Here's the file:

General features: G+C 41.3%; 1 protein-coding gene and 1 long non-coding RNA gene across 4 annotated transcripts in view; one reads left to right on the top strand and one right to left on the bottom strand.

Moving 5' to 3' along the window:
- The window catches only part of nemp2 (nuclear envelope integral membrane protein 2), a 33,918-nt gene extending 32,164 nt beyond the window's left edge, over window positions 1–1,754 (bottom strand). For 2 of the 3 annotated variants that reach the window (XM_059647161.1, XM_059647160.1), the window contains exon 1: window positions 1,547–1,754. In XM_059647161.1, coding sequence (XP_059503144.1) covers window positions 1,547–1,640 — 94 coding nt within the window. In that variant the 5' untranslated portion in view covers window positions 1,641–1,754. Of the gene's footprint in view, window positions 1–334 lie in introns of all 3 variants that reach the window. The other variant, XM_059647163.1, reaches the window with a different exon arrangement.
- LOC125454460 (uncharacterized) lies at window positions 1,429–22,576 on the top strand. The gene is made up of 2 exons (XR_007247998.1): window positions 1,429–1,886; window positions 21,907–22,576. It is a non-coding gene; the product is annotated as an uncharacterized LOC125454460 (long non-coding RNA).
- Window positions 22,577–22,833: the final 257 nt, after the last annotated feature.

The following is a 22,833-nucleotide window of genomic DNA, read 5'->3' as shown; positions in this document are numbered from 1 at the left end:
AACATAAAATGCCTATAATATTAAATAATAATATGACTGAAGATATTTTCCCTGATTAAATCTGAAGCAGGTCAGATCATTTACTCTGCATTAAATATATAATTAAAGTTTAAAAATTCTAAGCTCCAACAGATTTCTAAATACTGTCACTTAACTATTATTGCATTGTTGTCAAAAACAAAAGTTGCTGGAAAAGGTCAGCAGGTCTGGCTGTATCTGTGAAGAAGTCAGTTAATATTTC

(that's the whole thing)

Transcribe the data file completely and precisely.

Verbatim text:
General features: G+C 41.3%; 1 protein-coding gene and 1 long non-coding RNA gene across 4 annotated transcripts in view; one reads left to right on the top strand and one right to left on the bottom strand.

Moving 5' to 3' along the window:
- The window catches only part of nemp2 (nuclear envelope integral membrane protein 2), a 33,918-nt gene extending 32,164 nt beyond the window's left edge, over window positions 1–1,754 (bottom strand). For 2 of the 3 annotated variants that reach the window (XM_059647161.1, XM_059647160.1), the window contains exon 1: window positions 1,547–1,754. In XM_059647161.1, coding sequence (XP_059503144.1) covers window positions 1,547–1,640 — 94 coding nt within the window. In that variant the 5' untranslated portion in view covers window positions 1,641–1,754. Of the gene's footprint in view, window positions 1–334 lie in introns of all 3 variants that reach the window. The other variant, XM_059647163.1, reaches the window with a different exon arrangement.
- LOC125454460 (uncharacterized) lies at window positions 1,429–22,576 on the top strand. The gene is made up of 2 exons (XR_007247998.1): window positions 1,429–1,886; window positions 21,907–22,576. It is a non-coding gene; the product is annotated as an uncharacterized LOC125454460 (long non-coding RNA).
- Window positions 22,577–22,833: the final 257 nt, after the last annotated feature.

The following is a 22,833-nucleotide window of genomic DNA, read 5'->3' as shown; positions in this document are numbered from 1 at the left end:
AACATAAAATGCCTATAATATTAAATAATAATATGACTGAAGATATTTTCCCTGATTAAATCTGAAGCAGGTCAGATCATTTACTCTGCATTAAATATATAATTAAAGTTTAAAAATTCTAAGCTCCAACAGATTTCTAAATACTGTCACTTAACTATTATTGCATTGTTGTCAAAAACAAAAGTTGCTGGAAAAGGTCAGCAGGTCTGGCTGTATCTGTGAAGAAGTCAGTTAATATTTC